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Choice of firsts for African-American women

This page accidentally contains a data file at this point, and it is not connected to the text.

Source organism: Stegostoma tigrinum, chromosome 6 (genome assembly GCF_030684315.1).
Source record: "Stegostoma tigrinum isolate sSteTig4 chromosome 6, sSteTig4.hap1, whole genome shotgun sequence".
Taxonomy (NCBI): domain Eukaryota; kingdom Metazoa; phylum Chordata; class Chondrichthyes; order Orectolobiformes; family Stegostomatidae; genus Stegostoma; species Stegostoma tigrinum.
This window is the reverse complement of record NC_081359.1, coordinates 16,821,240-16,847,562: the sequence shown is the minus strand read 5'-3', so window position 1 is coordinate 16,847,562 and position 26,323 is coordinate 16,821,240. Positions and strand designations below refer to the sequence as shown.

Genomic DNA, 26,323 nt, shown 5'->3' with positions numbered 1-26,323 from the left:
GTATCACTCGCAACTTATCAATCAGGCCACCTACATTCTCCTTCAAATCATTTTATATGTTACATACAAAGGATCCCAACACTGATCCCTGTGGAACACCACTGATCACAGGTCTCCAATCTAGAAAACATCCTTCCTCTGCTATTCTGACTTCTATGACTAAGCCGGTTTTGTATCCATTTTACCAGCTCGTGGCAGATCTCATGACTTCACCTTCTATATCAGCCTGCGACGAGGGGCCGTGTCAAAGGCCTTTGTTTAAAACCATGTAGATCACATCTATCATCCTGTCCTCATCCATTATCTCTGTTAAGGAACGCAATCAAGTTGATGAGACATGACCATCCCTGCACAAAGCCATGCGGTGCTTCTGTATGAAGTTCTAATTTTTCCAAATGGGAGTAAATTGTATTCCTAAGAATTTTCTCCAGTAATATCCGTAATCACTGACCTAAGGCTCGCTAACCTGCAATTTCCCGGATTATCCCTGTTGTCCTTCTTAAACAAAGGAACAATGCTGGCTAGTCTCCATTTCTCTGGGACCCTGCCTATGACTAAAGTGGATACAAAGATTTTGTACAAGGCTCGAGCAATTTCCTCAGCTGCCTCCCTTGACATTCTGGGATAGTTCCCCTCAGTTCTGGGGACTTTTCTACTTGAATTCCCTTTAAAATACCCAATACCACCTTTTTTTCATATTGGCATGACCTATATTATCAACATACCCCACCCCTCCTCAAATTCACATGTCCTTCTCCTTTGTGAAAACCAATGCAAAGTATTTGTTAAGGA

The Daily ItemLYNN – Barbara Barton calls herself the quiet sister among a pack of five female siblings, but she wasn’t shy in voicing her views a month ago during a sisterly debate over the merits of Hillary Clinton and Barack Obama.”They were all for Obama, but I said we need experience,” she said.In a year when Democrats are attempting to elect the first woman or first African-American president, African-American women are faced with a political choice and a test of allegiances as they discuss Clinton’s and Obama’s merits and shortcomings.In Barton’s view, a fundamental question overarches all the talk: “Is the country ready for an African-American or woman president? I don’t know.”Democrats and unenrolled voters across America will provide an answer next Tuesday when they vote in the nation’s mega primary. The definitive answer will come in November when the Democrat nominee’s name appears opposite the Republican presidential choice.For Barton, the Obama-Clinton debate is set against the backdrop of her family’s contribution to civic service and commitment to civil rights. Family matriarch Virginia Barton’s home is a shrine to “The Movement” with a faded Segregation-era sign for a “colored waiting room” prominently displayed on her parlor wall.Virginia Barton met Hillary and Bill Clinton four decades ago at an Arkansas convention and liked their way with people.”They didn’t seek out the most important people. They hung with us.”She supported Hillary Clinton’s campaign at the outset of the election season, but Obama’s oratory swayed her to the point where “I fell in love with him.””I said, ‘He’s too young’ but the more I learned about him the more I liked him.”Virginia Barton said her positive views of Hillary Clinton were clouded two weeks ago by some of the former president’s remarks in the South Carolina Democratic primary.”I was shocked and disappointed. I felt like he was slapping (civil rights leader Dr. Martin Luther) King aside.”Barbara Barton shares her mother’s sense of outrage, but her aunt, Dorothy Taylor, is not as upset with Clinton’s forcible campaign style. She is undecided when it comes to assigning her allegiance to the woman or the African-American candidate.”I still like her but I’m hearing the truth from him. It will be a hard decision,” Taylor said.Obama’s candidacy is a trigger for impassioned discussion among young African-American professionals said Housing Authority neighborhood housing services manager Brandi Walker.”Some of my friends get angry when I say I’m undecided. They say, ‘Are you serious?'”Conversations with relatives and friends suggest many African-American women are “stuck in the middle” when it comes to Obama and Clinton, Walker said.”A lot of women I have spoken to say you have Hillary Clinton standing behind Bill Clinton’s shadow. She needs to step up to the front.”The biggest election concerns for Walker are affordable housing, health care, education and youth violence. She has yet to hear either Democrat explain their views on those topics definitively enough to capture her vote.She plans to spend some time this weekend studying both candidates’ views and plans to pick a candidate by Monday. Barbara Barton knows when she will make her choice.”When I go to the polls Tuesday, I’ll make up my mind.”

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